This is certainly no laughing matter for investors. Not only might large amounts of our wealth be taken away by higher tax rates and closures of so-called tax “loopholes,” but we are also threatened by fiscal policies that could continue the devaluation of the US dollar and even accelerate what many see as inevitable high inflation. What may be even worse is that the impact could send the US economy into another recession in the process.

That combination of recession and high inflation is called “stagflation,” a phenomenon that we have written about from time to time. The last time the US was inflicted with serious stagflation in the mid-1970s, the stock market fell 45% in 21 months, the price of gold tripled and a broad index of rare coins appreciated by some 1,000%


1987 Redux?

November 16, 2012

Many investors do not remember October 19th 1987.

That was the day the stock market crashed. The Dow fell over 500 points/23% in one day. The crash was a culmination of a decline that had started in August.

It is important to note that gold served as the best source of liquidity during that crisis and increased in price between October and the end of 1987.

We bring this up because there is an important article on Marketwatch that points out distinct parallels between the conditions that existed in 1987 and today:

Current drop echoes 1987 crash prelude

By Jon D. Markman

The Dow Jones Industrials have fallen 450 points over the past two days, and a lot of the blame has been placed on the re-election of the president. But anyone paying attention to the market over the past three months recognizes that the peak was actually made the week that the Federal Reserve announced a third round of quantitative easing. That was expected to be a positive event, but in retrospect, it ushered in a rolling thunder of value-eroding news events.

Soon after began a very underwhelming earnings reporting season, word of a deepening industrial slump in China, a broadening recession in Europe and the martyrdom of Spain. And then this week it suddenly dawned on people that if U.S. lawmakers can’t stop acting like stuck-up brats, then $1.2 trillion worth of ham-handed spending cuts and tax increases are about toplotz on red states and blue states alike in the coming year.

Independent estimates suggest that would shave four percentage points off GDP faster than you can say “sequestration,” or “defenestration” for that matter, and lead to millions of lost jobs. It looks like the president would be OK with that, since he booked a tour of Myanmar for next week.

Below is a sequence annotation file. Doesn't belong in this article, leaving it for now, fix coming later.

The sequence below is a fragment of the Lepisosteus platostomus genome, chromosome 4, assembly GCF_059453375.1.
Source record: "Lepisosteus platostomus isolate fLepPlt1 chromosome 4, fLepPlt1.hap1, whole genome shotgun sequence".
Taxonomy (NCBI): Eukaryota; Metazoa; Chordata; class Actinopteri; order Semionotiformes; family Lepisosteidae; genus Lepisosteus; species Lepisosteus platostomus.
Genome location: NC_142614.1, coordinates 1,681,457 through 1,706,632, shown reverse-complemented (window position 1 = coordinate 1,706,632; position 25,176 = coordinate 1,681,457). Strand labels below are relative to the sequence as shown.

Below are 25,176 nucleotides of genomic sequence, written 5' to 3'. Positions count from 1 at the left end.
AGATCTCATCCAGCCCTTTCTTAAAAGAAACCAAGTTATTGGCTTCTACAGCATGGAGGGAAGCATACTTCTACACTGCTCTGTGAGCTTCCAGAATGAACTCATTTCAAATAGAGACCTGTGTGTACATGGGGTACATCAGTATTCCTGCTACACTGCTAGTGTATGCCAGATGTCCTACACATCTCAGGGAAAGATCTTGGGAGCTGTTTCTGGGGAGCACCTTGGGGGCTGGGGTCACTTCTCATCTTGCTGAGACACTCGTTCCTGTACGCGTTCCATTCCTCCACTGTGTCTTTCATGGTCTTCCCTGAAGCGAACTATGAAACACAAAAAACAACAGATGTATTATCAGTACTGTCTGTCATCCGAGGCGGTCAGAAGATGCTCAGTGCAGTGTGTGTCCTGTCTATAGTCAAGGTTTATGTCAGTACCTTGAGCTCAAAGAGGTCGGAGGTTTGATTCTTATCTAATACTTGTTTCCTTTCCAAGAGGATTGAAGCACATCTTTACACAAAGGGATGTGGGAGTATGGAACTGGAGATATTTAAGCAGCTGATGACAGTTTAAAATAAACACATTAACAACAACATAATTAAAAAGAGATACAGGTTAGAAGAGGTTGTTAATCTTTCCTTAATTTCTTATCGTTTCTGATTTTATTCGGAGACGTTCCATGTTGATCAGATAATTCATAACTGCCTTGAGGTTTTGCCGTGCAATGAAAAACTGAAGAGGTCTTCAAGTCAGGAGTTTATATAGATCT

In short, the election put an exclamation mark on a parade of indignities, but it is far from the only proximate cause. Investors have liquidated U.S. assets for a while; it’s just more noticeable this week.

http://www.marketwatch.com/story/current-drop-echos-1987-crash-prelude-2012-11-09?dist=afterbell


More Trouble for the Euro

November 5, 2012

Over the years, a great deal of attention has been focused on the dollar and its troubles born of feckless fiscal and monetary policies in the US.

Less attention has been paid to the euro–that common European currency started in the late 1990s. The euro is very nearly as significant to the global economy and financial system as the dollar. That’s because the combined economies that make up the European Union are on a par with the US economy in terms of size. And if you look at Europe, you see clearly that their fiscal and monetary policies are very similar to those of the US.

What all this boils down to is that both the dollar and the euro are built on shifting sands. Neither can be considered a long-term viable alternative to the other. Each may benefit in the short-term from trouble in the other, but, over the long-term both of these currencies are shackled by much more fundamental problems.

This is especially significant in view of a recent article published by The Telegraph in the UK which describes the euro’s troubles in detail and proclaims that the euro is entering an era of permanent depression:

http://www.telegraph.co.uk/finance/comment/jeremy-warner/9647248/The-euro-is-heading-for-a-permanent-state-of-depression.html

Investors must not put their trust in man-made paper currencies. Man has the tendency to grossly overproduce when it comes to money. That is happening in the dollar and the euro right now and has been for some time. But men and governments cannot print any more gold. Gold is the ultimate form of real money and has been for 5000 years. Investors need gold to balance a portfolio overweight in paper to provide the diversification and performance potential that only gold can provide when governments undermine the value of their national currencies…


Another Buying Opportunity in Gold

November 2, 2012

The price of gold fell to a two-month low today on a stronger than expected US employment report.

The consensus forecast was for the US economy to add about 125,000 non-farm jobs in October. The actual figure was 170,000. This boosted confidence in the US dollar, which took its natural toll on the price of gold, which fell below $1,700 per ounce.

The reason that this is such a good buying opportunity for investors is that usually gold reacts positively to signs of strength in the US economy. But because so many people are concerned about the US dollar, any good economic news creates speculation that more monetary stimulus may be unnecessary.

Many economists share a different view.

They believe that the existing monetary stimulus is not in fact “working” and thus not responsible for the stronger than expected employment report.

Moreover, the conditions that truly have created a long-term crisis in the dollar are America’s monetary and fiscal policies combined. With annual federal budget deficits of $1 trillion on top of the already gargantuan federal debt of nearly $17 trillion, the world is already awash in dollars it does not want. Couple this with years of low interest rates and a weak dollar is inevitable.

One positive employment report doesn’t change that, it merely creates a correction that represents a great buying opportunity for gold investors.